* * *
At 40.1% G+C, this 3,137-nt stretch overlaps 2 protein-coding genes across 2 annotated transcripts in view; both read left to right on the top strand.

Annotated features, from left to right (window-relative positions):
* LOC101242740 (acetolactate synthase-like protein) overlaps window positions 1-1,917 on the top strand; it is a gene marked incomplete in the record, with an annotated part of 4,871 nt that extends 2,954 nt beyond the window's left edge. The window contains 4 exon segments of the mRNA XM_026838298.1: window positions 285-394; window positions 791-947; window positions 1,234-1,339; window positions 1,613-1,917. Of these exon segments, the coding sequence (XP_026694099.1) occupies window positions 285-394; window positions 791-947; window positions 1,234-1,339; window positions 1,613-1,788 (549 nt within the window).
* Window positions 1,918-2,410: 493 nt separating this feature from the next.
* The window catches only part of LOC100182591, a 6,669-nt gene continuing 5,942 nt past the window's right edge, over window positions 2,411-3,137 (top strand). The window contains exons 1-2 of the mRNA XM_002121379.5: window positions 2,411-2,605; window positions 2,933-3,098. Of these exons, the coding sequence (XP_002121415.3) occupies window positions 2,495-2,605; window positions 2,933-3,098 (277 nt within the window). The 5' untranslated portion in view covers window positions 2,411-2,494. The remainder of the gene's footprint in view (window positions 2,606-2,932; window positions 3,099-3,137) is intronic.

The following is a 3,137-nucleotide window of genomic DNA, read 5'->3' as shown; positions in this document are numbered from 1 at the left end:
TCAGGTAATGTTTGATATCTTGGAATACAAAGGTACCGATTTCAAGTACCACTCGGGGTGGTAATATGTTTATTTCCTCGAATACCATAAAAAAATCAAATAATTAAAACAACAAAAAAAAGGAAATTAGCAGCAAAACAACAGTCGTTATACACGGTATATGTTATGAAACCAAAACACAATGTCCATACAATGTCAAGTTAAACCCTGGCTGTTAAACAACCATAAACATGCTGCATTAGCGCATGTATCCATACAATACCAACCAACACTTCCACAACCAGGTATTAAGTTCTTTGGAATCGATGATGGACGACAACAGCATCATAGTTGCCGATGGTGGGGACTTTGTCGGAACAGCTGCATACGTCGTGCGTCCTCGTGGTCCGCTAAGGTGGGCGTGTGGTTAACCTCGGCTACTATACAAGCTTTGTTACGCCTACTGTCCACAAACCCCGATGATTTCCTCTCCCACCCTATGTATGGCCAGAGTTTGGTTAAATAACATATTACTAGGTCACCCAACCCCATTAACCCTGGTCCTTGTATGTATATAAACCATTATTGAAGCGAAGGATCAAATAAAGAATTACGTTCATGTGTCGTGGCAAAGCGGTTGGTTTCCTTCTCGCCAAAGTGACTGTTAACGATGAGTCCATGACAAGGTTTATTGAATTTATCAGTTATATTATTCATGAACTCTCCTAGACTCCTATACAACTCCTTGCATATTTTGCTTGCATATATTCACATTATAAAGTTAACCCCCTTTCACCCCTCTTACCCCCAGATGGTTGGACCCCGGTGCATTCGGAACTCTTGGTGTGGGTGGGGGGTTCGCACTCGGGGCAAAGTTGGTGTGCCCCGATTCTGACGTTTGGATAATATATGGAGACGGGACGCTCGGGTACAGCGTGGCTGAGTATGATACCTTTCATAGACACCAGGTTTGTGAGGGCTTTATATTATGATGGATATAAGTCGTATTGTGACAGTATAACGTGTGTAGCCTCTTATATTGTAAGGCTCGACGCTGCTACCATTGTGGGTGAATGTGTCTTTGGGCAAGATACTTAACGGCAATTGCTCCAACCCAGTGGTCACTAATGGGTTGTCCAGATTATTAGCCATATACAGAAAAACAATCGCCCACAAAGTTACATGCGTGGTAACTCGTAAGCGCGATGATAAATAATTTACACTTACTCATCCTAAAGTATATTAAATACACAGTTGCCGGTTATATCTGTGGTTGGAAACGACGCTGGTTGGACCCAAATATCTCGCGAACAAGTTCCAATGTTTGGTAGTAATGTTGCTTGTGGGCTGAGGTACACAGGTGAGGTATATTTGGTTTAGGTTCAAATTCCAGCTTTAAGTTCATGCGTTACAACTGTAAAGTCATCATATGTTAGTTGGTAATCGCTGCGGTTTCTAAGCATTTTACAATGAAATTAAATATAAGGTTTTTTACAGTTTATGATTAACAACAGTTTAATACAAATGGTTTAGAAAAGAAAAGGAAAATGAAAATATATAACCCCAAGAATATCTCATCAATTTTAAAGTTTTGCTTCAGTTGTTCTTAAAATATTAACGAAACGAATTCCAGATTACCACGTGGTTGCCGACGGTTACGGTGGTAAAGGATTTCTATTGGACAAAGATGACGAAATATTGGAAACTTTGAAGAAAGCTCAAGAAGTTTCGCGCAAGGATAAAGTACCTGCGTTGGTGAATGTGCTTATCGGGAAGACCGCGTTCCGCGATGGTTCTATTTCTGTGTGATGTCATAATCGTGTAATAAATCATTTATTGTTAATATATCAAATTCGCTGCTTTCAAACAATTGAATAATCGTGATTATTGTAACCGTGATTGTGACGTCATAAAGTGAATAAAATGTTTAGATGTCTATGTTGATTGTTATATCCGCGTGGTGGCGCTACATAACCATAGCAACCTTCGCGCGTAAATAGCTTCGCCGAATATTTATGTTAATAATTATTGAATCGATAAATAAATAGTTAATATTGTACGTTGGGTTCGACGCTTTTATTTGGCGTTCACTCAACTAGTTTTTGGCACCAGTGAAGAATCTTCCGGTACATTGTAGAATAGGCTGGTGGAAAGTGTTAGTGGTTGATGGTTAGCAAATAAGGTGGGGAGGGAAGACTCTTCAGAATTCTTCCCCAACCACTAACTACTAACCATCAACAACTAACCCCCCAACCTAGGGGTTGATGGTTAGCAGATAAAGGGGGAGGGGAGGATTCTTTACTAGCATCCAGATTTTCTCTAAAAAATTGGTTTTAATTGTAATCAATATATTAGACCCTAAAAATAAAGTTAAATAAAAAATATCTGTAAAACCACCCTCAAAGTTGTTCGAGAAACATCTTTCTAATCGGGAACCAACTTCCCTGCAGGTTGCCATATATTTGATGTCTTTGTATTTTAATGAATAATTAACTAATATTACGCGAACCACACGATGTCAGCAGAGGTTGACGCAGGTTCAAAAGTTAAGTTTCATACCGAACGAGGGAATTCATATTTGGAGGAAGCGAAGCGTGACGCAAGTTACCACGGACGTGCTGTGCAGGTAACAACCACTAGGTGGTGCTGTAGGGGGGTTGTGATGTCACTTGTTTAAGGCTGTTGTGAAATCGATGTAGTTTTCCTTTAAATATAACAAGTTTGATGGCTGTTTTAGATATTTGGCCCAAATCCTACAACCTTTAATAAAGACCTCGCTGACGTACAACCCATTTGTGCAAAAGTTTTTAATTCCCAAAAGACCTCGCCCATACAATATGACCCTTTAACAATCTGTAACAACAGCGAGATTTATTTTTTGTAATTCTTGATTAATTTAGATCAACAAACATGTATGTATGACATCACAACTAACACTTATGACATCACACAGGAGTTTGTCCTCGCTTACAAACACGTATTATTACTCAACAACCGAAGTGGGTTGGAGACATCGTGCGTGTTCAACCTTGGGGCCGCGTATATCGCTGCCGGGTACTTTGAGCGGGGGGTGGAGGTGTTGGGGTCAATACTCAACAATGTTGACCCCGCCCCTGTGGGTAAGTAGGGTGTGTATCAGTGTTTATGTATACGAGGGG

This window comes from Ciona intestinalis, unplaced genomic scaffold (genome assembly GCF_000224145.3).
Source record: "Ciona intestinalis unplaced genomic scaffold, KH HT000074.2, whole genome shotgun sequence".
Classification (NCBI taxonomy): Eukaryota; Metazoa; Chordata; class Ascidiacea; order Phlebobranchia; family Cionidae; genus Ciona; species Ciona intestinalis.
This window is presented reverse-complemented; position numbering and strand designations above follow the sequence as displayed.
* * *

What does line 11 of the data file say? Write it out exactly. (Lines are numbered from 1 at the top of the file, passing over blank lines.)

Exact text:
This window is presented reverse-complemented; position numbering and strand designations above follow the sequence as displayed.